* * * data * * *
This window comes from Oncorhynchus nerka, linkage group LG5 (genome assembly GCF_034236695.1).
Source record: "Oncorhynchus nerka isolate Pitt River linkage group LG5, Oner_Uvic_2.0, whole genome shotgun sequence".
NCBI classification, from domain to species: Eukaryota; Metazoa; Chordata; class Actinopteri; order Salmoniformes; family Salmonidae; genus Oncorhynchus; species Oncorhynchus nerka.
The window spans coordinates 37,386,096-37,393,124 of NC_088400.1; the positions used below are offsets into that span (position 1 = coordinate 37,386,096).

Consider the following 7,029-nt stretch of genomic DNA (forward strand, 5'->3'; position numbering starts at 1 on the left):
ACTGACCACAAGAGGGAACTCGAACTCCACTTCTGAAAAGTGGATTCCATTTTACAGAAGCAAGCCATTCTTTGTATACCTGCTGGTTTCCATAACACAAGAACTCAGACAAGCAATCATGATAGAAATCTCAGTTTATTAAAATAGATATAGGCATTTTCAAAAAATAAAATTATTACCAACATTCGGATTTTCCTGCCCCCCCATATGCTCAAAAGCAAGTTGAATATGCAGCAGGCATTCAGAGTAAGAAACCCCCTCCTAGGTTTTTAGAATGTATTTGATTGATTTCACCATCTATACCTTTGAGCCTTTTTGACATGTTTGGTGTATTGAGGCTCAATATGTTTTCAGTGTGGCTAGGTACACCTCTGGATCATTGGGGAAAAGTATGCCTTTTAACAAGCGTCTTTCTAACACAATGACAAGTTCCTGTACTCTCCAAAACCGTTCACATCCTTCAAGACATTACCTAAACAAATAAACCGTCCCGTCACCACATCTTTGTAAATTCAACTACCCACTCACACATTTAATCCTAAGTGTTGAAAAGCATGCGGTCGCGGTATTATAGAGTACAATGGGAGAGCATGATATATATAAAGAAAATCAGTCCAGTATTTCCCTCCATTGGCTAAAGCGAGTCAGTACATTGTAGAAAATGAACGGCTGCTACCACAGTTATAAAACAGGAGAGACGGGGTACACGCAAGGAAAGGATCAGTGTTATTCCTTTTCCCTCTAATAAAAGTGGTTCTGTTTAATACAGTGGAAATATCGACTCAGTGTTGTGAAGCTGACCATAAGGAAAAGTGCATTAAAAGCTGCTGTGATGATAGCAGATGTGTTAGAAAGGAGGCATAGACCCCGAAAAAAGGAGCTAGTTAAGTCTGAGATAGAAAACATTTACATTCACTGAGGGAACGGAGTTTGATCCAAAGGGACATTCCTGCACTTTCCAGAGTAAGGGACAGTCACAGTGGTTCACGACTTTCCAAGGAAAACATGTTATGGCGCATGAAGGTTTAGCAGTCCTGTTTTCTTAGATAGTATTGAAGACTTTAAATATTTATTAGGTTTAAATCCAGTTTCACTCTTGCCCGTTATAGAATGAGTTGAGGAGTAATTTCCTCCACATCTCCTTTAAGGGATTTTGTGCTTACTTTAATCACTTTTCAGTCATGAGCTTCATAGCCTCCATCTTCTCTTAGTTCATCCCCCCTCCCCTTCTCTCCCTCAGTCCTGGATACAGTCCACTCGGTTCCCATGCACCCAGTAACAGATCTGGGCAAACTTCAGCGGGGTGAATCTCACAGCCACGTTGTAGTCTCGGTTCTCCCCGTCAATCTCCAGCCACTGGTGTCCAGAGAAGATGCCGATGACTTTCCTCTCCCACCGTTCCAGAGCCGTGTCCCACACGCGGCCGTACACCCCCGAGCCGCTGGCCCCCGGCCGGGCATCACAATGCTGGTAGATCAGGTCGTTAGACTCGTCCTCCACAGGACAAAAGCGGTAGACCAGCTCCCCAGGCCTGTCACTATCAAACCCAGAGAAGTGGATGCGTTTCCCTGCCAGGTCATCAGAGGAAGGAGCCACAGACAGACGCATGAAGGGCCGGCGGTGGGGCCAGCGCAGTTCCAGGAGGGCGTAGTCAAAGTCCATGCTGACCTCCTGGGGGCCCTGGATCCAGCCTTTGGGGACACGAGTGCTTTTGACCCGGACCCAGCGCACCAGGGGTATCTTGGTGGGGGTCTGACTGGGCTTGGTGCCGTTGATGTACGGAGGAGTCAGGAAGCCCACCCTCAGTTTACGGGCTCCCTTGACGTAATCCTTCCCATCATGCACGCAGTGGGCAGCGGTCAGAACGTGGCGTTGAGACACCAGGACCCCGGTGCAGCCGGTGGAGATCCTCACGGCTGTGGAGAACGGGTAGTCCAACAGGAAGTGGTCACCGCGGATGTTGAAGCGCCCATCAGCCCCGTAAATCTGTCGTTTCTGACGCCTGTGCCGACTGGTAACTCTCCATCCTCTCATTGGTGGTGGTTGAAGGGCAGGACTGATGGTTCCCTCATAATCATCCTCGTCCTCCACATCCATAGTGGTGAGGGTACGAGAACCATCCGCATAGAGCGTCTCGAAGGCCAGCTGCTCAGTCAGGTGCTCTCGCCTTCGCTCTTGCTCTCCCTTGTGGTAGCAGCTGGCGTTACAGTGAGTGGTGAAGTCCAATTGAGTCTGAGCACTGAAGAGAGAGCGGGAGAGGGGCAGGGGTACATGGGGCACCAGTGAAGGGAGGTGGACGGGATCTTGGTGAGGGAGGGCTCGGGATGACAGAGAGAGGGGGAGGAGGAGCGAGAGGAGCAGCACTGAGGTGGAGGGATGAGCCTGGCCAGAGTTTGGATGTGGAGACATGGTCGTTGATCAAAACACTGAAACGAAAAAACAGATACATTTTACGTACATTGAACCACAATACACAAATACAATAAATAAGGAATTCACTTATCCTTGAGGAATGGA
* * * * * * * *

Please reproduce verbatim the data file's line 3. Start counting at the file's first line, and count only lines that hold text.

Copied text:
NCBI classification, from domain to species: Eukaryota; Metazoa; Chordata; class Actinopteri; order Salmoniformes; family Salmonidae; genus Oncorhynchus; species Oncorhynchus nerka.